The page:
Directed by Bill and Turner Ross
Framed as a dusk-to-dawn tour through New Orleans' teeming French Quarter, this impressionistic portrait follows the slow-floating jamboree and lingers on the area’s vagrant fringes, betraying a deep yet also deeply considered fondness for it all. Shot in far-from-state-of-the-art digital, the feature—in which three brothers take the ferry across the Mississippi to wander the city streets—most closely resembles a documentary, but it might also be seen as a loose narrative improvised from vérité footage: moving against a tide of tourists clutching plastic cups, Bryan, Kentrell, and younger tag-along William each absorb the surrounding sights and sounds at their own lackadaisical pace. (At regular interludes, William also delivers one of those rambly kid voiceovers, precociously expounding upon his outsize hopes and dreams.)
The boisterous siblings—from some early at-home roughhousing forward, we see that between them a hug might easily turn into a headlock—often stop to take in street-corner entertainment and peer through windows and doorways at an array of more grown-up curiosities. The filmmakers, Bill and Turner Ross (brothers themselves), stray from the boys’ wide-eyed perspective to offer unvarnished, up-close glimpses of local burlesque routines, rowdy live music, and other dive-bar diversions. In doing so, the Rosses—who previously made 45365, a lyrically congenial canvassing of their Ohio hometown—manage the feat of establishing a more knowing (if scarcely less jubilant) sense of place to offset the kids’ marveling.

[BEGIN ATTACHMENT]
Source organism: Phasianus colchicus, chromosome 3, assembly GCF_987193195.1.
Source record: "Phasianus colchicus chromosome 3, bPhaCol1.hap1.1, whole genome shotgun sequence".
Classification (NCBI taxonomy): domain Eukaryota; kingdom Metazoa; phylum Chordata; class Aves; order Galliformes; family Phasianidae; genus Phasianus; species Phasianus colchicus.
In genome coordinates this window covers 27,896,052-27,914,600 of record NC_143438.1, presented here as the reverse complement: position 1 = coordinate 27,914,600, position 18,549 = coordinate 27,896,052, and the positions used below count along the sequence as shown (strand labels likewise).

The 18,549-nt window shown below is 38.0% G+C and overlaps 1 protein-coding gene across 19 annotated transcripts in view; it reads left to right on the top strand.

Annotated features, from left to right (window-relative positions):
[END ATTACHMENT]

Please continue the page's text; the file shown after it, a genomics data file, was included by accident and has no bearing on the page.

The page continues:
When William takes a spill while running to catch the last ferry back home, the three are forced to spend the small hours waiting around the city’s waterfront, eventually happening upon a docked riverboat whose abandoned chandeliers and staircases elicit in them a sort of off-kilter wonder. (One brother later enthuses that boarding the vessel was "the weirdest thing I ever did in my life.") The Rosses bookend this centerpiece sequence with striking views of the glittering skyline, park-bench idlers, and late-shift employees going about their business. And so Tchoupitoulas portrays a place that’s unique on multiple fronts: it possesses no shortage of mysteries for those seeking to uncover them, and even as a city functioning both in support of and apart from its magic revelry, it still has an internal clock all its own.
Opens December 7